New York Times bestselling author of Eyes on You and The Sixes delivers a compelling thriller of mistaken identity and psychological suspense about an accomplished career woman who thinks she's met the man of her dreams--but instead he turns out to be her worst nightmare. Bold and adventurous in her work as one of Manhattan's hottest interior decorators, Kit Finn couldn't be tamer in her personal life. So, while on vacation in the Florida Keys, Kit resolves to do something risky for once. Flirting with Matt Healy--the rugged stranger she literally bumps into at her hotel--is one thing. Going back to his room after their date is another. Instead, Matt offers to cook her dinner when they're both back in the city. But when Kit arrives at his luxury apartment ready for the date of a lifetime, who is the man who opens the door? Kit's usually so good at reading people. How could she have been taken in by the deceptions of a con man? And why has he targeted her? Piece by piece, Kit realizes that this treachery goes a lot deeper, and gets a lot deadlier. Now the only way out is to expose the vicious puppet master who's turned her life upside-down. Adrenaline-charged and filled with harrowing twists at every turn, The Wrong Man will leave readers guessing until the final page.
by Rader-Day, Lori, 1973-
Juliet Townsend works a dead-end job cleaning rooms at the Midnight Inn, a one-star hotel that attracts only the cheap or the desperate. Embittered by her bleak life, she takes to stealing small possessions from customers' rooms. At home she hoards a secret collection of these little pretty things. When a former friend and old high school rival, Madeleine Bell, checks into the hotel, Juliet adds envy to her bitterness. Well-dressed, flashing a diamond ring on her finger, and as beautiful as ever, Maddy is the very embodiment of Juliet's every dashed hope. But why would she choose to stay in the seedy Midnight Inn? Before an answer to that question turns up, the next morning Juliet learns that Maddy has been found dead in her room. And the police have targeted Juliet as the chief suspect. To protect herself, Juliet is forced to investigate the circumstances of Maddy's life and death. What she uncovers is that her onetime rival certainly never had it all. And Juliet may lose what little she has.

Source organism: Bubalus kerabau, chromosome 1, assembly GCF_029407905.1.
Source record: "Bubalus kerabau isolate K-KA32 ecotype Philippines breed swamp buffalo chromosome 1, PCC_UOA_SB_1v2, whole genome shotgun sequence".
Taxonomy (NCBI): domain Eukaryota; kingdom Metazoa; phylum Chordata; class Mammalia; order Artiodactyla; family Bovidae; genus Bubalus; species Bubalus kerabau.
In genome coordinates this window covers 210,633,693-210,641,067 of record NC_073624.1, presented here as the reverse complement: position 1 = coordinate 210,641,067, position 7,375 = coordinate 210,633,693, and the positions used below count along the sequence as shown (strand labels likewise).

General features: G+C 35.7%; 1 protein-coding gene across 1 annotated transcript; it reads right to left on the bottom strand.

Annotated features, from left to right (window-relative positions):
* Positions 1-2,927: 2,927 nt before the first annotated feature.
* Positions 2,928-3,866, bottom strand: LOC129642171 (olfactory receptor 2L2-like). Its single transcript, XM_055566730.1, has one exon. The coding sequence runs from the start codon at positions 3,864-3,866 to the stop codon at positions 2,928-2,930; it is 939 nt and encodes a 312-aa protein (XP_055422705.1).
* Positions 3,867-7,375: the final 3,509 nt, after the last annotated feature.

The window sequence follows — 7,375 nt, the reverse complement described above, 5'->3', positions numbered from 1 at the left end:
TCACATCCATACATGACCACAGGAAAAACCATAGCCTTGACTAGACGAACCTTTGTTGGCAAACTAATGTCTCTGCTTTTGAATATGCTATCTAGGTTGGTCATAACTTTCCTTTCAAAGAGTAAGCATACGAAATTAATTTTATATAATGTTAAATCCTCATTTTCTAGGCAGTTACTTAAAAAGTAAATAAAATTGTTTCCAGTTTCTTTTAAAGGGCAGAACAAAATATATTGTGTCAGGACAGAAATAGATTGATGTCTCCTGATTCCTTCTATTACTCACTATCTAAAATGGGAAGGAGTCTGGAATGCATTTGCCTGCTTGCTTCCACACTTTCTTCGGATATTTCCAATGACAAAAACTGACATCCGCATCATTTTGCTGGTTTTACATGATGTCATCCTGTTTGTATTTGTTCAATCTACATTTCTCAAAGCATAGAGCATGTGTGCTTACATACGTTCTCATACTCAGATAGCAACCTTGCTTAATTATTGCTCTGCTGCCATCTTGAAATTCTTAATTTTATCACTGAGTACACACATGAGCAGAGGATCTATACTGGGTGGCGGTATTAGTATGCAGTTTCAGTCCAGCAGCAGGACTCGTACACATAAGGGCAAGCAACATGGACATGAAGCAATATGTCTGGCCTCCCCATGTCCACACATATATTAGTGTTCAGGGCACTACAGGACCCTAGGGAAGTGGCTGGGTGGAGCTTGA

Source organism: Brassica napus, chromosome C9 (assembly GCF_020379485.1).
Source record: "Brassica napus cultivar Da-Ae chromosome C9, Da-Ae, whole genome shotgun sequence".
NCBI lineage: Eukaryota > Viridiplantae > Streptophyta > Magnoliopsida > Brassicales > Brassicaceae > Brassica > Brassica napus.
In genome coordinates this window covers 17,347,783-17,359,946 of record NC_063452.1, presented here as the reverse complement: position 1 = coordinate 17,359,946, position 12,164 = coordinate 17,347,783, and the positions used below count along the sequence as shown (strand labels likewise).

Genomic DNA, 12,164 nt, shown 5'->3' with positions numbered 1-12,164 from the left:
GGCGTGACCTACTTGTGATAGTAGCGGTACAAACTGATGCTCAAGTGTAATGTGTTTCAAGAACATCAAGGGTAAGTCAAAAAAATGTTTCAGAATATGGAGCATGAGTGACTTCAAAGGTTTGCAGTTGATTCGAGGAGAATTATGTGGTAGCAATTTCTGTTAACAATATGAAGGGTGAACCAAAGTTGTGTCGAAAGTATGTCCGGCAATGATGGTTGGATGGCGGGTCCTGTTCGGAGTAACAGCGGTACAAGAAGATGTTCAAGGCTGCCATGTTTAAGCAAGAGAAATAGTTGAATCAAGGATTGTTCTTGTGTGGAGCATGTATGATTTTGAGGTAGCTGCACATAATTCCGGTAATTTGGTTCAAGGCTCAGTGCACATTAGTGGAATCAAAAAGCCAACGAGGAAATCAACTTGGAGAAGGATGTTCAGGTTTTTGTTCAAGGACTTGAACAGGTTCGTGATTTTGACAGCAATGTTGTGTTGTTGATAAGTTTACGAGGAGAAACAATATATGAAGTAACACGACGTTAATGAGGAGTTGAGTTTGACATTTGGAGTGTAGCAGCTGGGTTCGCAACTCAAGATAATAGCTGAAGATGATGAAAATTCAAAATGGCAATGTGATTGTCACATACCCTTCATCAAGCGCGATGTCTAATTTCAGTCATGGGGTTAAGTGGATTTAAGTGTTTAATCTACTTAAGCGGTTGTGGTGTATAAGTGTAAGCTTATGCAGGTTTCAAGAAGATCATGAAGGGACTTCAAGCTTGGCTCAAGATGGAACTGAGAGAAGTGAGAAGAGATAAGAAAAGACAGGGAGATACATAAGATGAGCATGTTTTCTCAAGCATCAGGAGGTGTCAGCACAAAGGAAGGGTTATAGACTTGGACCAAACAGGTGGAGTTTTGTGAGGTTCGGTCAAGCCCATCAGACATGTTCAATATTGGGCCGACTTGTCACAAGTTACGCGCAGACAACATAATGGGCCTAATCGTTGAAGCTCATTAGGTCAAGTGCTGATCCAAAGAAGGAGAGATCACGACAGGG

by Williams, Charlotte, 1954 August 10-
Jessica Mayhew has enough problems without getting wrapped up in her patients' drama. Her separation from her husband doesn't seem as amicable as she once thought, and her daughters are drifting away as fast as they're growing up. But her new client--chic, moody, obsessive painter Elinor Powell--has a way of drawing people in, and soon Jessica's getting involved with what seems to be a most artful murder. Elinor blames herself for keeping a valuable portrait in her studio, where her mother was killed in an unsolved robbery. A bout of claustrophobia is interfering with her work, as is her deepening paranoia about her twin sister, Isobel, and her brother-in-law, Blake, a ruthless art dealer. But when Jessica meets the entire unhappy family at the debut show of Blake's protégé--a reclusive ex-miner producing startling canvases in the Black Mountains of southeast Wales--she starts to wonder whether Elinor might be on to something. Might there be more to her mother's death? Could Blake have been involved? And just what's going on in those lonely hills? Eerie and grippingly suspenseful, Black Valley is a novel rich in character, intrigue, and harrowing dangers.
by Schenkel, Andrea Maria.
Andrea Maria Schenkel's second novel Ice Cold recreates Munich, Germany in the 1930s to revisit a terrible crime, and offers thrilling crime fiction that draws on historical events. Ice Cold, like The Murder Farm, is told through several voices and documentation, including interrogation logs, witness statements, and the murderer's own internal monologue. Munich in the late 1930s-the first years of fascism and the last before the war-is a dangerous place. Kathie is desperate to leave her sheltered village life and sets out for the city, determined that she'll get by, one way or another. She is dark-haired, buxom and pretty, like the women who recently disappeared without a trace. Young women are being found around Munich, abused and murdered. Josef Kalteis has been arrested, but is he really responsible for all those misdeeds? Did they execute the wrong one while the murderer is still on the loose? Lost somewhere in between her naive search for luck and existential concerns, occasional prostitution and the desire for true love, Kathie is in grave danger.